Episode II: “Callbacks” – Everything that caught my attention about the first episode is reinforced here.  As the actors we saw auditioning for roles in Final Zodiac Warrior during the first episode return for three rounds of callbacks, the story still flows wonderfully, the direction is still fabulous, the music’s still great, and the actors never miss a beat.  Highlight #1: “Movie karate isn’t real karate!  It’s movie karate!”  Highlight#2:  a hilariously godawful rendition of “Eye of the Tiger” that any male alive in the mid-1980s has been guilty of at one time or another.  Highlight #3: “West Side Story” dance fighting!  Highlight #4: Paige wins with no questions asked!  Highlight #5: a beautifully presented collective moment as four of the actors wait to hear whether or not they got the parts they were after.  Split screen is usually a mistake; here, it’s magic.

Episode III: “Day One on the Set” – The pre-title sequence with Max goes too far, but this is still solid stuff.  The audience has been in on the actors’ world from the beginning, but in this episode, the immersion gets even deeper.  Indeed, it’s more focused on that immersion than it is on the comedy aspect (which is still there, mind), but that’s just fine: it’s where the story needs to go, and it is in no way out of place.  Highlight #1: “Why would I be nervous?” Highlight #2: “Why are we here at oh dark thirty?” Highlight #3: “I’m just standing in.”  “For who?”  “Everyone.”  Highlight #4: “Can I get some water?”  “Dammit!”  Highlight #5: “I’m a big scary demon!”

Episode IV: “The Nude Scene” – Calm down, folks; Chop Socky Boom may be a webseries, but it doesn’t live on that side of the web.  Any nudity is implied, okay?  With that said, both the dramatic and the comedic possibilities of a scheduled nude scene (or possibly scenes) are handled very nicely here, along with some unexpected but sensible twists, including actors who feel either too much or no chemistry at all for a kissing scene.  Highlight #1: “I told them I would not exploit my body.”  Highlight #2: Ty’s strut, which is the funniest scene in the series so far.  Highlight #3: “What I really want to know is: where is my cock?”  Yeah, the joke is sophomoric and old, but it’s a classic, and it’s funny.  Highlight #4: “Don’t question my vision.”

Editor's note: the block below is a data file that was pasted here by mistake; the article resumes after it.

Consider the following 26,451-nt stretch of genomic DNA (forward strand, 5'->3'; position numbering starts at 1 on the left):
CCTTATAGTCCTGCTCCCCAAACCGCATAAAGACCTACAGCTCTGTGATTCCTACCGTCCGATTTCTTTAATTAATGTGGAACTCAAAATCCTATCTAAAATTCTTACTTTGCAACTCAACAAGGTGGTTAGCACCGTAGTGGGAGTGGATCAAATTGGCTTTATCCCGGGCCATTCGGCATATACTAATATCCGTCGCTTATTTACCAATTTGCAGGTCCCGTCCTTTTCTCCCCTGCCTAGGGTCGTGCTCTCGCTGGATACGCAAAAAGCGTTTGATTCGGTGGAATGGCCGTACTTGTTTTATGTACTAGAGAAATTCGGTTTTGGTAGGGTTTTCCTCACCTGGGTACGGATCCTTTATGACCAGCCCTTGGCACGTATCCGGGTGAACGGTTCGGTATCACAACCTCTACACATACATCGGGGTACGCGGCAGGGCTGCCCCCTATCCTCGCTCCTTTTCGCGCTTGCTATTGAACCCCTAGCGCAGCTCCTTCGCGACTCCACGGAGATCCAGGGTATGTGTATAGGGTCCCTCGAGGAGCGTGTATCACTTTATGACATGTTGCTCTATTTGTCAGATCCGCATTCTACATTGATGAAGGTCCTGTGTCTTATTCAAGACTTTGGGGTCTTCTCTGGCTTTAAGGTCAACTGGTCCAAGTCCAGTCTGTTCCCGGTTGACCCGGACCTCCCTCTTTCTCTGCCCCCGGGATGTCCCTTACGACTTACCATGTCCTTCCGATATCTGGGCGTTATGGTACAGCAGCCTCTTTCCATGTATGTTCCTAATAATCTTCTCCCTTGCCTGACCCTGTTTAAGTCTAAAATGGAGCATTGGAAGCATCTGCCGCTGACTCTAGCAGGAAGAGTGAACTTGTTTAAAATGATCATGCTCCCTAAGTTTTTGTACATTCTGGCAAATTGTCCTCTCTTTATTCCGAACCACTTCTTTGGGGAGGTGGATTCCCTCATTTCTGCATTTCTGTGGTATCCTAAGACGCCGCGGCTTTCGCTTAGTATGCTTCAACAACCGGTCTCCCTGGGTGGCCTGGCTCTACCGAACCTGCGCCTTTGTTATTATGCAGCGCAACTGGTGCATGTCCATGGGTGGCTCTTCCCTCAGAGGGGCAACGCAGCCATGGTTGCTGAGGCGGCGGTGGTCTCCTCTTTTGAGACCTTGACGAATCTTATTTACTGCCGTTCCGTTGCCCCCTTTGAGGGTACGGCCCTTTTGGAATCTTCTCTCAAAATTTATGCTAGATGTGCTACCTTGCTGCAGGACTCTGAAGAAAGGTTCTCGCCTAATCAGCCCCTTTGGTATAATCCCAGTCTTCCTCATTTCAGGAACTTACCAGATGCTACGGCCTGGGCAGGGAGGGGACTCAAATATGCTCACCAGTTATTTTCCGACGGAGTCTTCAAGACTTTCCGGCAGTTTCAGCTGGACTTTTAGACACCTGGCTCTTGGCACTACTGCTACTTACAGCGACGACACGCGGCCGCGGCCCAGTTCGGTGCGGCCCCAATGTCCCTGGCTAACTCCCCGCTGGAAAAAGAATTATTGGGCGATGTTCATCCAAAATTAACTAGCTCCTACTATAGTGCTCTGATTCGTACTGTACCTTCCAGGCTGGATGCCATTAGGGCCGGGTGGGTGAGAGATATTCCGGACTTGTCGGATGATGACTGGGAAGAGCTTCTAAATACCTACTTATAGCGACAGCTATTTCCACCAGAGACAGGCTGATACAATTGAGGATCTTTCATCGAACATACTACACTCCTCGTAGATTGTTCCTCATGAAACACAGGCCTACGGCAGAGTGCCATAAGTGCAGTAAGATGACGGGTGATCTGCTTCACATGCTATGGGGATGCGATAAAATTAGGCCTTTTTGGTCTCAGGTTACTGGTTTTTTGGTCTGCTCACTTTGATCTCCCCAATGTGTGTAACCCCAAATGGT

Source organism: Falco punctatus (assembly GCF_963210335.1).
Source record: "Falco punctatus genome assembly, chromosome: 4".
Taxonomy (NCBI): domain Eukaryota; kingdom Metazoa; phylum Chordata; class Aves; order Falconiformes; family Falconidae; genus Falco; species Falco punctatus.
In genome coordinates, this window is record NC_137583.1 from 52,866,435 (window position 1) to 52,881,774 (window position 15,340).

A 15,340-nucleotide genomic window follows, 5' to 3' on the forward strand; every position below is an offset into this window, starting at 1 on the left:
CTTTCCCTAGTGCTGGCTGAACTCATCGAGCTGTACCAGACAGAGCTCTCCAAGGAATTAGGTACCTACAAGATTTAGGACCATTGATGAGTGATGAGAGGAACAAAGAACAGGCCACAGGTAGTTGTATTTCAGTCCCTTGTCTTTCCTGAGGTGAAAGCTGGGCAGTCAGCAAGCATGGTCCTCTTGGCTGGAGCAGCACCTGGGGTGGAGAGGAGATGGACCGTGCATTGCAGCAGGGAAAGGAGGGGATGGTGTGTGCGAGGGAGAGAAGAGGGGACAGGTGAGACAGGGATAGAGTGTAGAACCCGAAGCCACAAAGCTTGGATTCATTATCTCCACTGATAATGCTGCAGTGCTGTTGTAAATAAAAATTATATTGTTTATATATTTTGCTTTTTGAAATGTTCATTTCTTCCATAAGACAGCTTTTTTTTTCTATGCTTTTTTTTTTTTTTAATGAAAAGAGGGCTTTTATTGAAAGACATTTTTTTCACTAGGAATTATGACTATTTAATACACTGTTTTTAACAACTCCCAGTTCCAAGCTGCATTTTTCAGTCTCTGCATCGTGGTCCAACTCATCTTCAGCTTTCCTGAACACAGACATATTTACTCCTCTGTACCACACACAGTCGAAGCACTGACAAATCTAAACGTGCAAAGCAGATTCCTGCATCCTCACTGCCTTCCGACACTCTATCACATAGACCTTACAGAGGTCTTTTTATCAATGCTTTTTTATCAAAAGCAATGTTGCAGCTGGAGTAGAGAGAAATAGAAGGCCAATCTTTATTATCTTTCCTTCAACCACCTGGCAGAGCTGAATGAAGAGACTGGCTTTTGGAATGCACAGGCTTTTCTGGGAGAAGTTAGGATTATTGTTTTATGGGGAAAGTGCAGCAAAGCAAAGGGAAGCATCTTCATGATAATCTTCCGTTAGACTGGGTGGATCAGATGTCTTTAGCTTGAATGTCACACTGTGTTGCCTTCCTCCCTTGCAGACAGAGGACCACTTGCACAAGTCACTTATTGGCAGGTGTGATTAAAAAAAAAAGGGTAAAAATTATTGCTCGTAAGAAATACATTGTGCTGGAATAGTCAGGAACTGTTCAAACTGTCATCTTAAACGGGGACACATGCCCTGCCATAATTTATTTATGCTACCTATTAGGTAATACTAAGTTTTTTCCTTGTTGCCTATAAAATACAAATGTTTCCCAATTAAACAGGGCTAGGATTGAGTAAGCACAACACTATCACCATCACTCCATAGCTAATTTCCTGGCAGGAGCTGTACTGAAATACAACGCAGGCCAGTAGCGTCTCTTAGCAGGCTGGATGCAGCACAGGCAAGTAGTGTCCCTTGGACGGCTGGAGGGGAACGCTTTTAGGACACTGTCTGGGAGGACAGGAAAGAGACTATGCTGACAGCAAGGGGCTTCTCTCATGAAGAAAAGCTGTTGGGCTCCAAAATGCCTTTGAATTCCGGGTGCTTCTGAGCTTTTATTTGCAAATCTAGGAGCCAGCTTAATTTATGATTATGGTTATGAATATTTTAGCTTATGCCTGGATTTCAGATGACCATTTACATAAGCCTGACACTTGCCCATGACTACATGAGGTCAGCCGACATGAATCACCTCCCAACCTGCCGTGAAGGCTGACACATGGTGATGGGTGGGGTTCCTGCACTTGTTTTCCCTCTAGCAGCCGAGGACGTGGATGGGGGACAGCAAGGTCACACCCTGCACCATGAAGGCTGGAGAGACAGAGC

The high quality of this season so far just blows me away.  I can’t wait to see more...

...and after a hiatus, what’s still officially the first season continues…

Episode V: “The Day Job” – Wherein the concepts of sexual harassment and “jobs that pay the bills” are explored.  The tone has changed somewhat here, there’s a bit of a harder polish, but it still plays very well.  With that said, I do miss the fun opening sequence from the first four episodes.  Highlight #1: Hey!  It’s “Final Zodiac Warrior” footage to start us off!  Highlight #2: Coffee!  Highlight #3: “Khaaaaaaaaaaaaaaaaaan!”  Highlight #4: 1-800-PENGUIN!  Highlight #5: 008?  Wait, what?  Highlight #6: Busted!

- Reviewed by Ziggy Berkeley, June, 2012 / September 2014